Over the last 27 years, there have been many changes in Saratoga County politics, but one thing has stayed the same: Jasper Nolan's tenure as county GOP Chairman. As YNN's Matt Hunter reports, after nearly three decades as a leader in the local Republican Party, Nolan is finally passing the torch.
SARATOGA SPRINGS, N.Y. – "I felt at my age. I'll be 78 in two weeks, I should move aside, let somebody else get used to it and see how it goes," said John “Jasper” Nolan, the outgoing chairman of the Saratoga County Republican Committee.
After almost three decades at the helm, Nolan's time as county chairman has come to a close. This past weekend, he formally stepped down, paving the way for incoming chairman John Herrick.
"Certainly Jasper has his style of doing things and I'm a different person, I'm going to have a different approach at things,” Herrick said Monday. “Jasper was very much involved in all phases of the party and he did a terrific job for those 27 years."
A former mayor of Stillwater, Herrick was serving as Nolan's vice chairman. He says his first priorities are to help keep the county's taxes the lowest in the state and recruit more young people whom can be groomed for the future.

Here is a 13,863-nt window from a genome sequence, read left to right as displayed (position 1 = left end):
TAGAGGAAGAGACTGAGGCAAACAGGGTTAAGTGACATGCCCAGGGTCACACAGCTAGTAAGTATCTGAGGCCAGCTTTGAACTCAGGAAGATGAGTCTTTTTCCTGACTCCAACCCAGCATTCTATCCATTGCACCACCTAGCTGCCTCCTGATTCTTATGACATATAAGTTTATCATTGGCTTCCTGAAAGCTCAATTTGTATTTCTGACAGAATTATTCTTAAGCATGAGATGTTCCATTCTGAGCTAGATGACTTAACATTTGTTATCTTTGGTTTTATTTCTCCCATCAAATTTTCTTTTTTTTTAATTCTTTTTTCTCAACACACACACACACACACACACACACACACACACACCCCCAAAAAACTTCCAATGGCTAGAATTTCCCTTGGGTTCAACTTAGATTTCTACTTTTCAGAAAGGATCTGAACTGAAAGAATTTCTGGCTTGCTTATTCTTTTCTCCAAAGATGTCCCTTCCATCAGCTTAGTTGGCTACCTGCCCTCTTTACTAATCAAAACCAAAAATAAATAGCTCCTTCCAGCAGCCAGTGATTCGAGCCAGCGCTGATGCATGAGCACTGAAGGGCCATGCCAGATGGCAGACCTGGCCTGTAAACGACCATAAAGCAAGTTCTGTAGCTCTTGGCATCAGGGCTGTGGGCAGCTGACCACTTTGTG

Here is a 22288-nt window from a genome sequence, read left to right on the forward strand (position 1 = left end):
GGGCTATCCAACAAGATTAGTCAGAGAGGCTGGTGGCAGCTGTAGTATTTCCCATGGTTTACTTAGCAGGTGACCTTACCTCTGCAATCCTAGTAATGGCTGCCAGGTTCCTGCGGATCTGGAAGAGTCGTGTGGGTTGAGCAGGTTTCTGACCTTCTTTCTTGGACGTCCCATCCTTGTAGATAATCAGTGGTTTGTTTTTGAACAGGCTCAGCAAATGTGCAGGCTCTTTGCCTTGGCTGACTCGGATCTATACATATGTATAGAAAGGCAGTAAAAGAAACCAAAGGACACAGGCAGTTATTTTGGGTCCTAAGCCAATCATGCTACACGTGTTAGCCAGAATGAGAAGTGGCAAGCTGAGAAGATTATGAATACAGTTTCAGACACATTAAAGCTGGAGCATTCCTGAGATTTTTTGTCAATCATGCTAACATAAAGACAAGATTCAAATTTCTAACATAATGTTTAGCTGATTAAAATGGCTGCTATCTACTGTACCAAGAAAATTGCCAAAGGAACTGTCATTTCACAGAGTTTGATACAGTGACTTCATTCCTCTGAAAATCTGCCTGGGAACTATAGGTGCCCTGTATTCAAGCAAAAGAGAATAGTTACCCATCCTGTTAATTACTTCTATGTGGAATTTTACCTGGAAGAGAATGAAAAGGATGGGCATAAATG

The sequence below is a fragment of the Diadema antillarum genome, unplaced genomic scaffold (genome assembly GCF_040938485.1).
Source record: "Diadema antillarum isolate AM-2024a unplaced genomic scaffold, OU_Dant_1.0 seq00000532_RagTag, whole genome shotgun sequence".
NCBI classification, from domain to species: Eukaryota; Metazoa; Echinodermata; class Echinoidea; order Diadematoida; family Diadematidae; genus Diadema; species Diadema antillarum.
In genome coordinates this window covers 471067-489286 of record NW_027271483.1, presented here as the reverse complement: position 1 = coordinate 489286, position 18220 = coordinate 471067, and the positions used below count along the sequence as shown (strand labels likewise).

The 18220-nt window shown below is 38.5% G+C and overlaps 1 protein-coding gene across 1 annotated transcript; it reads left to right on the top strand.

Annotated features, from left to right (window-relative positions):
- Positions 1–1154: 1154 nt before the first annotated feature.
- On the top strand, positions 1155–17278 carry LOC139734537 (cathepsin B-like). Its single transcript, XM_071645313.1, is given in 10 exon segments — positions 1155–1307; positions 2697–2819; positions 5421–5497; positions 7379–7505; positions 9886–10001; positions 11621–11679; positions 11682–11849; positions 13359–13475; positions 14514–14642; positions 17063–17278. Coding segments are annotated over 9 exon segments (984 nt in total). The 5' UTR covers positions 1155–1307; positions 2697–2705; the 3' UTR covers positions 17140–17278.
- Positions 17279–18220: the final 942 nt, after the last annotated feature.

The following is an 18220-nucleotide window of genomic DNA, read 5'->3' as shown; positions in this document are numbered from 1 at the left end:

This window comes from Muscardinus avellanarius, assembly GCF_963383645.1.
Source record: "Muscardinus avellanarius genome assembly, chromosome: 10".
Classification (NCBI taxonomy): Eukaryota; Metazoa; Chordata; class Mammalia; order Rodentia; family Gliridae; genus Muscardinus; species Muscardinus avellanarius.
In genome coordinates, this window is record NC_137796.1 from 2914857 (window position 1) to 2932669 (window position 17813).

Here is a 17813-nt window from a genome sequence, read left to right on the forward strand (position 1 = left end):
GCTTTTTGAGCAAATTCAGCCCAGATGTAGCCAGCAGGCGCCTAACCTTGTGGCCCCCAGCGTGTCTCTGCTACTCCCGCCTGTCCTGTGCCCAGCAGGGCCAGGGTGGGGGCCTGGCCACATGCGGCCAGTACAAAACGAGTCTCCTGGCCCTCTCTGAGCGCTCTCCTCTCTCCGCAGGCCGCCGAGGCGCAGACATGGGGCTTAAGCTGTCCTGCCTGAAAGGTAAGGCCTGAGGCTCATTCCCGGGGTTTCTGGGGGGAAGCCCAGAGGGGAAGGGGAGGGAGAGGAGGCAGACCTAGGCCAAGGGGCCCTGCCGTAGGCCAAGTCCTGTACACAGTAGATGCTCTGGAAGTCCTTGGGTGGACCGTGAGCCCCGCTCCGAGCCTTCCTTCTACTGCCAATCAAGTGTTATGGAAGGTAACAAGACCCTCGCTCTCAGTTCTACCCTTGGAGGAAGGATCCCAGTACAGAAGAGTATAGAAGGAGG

"When it comes time for me to step down, there will be others that will be willing and eager to step in," Herrick said.
When Nolan's term as chairman began in 1985, Reagan was in the White House and a different Cuomo was New York's Governor. While there's been no shortage of changes since then, one Nolan says he's especially proud of is the rise in prominence of women within the party.
"For some of these women that did come on board, they really did have some great things to add to the voting and all that, so I would say that was a plus," Nolan said.
Nolan departs at a time when the party is in flux. The committee chose not to formally endorse a candidate in the hotly contested 43rd Senate District primary between Roy McDonald and Kathy Marchione, a race in which same-sex marriage was a key issue.
While voters and even some elected officials may be split, both the incoming and outgoing chairman do not see it as an issue that will divide the party in the future.
"I think that particular issue is behind us and I think the Republican Party is certainly supportive of the laws of New York and we move forward," Herrick said.
"There were people who disagreed, it was over, we came together and she's now the major person in that 43rd District," Nolan said.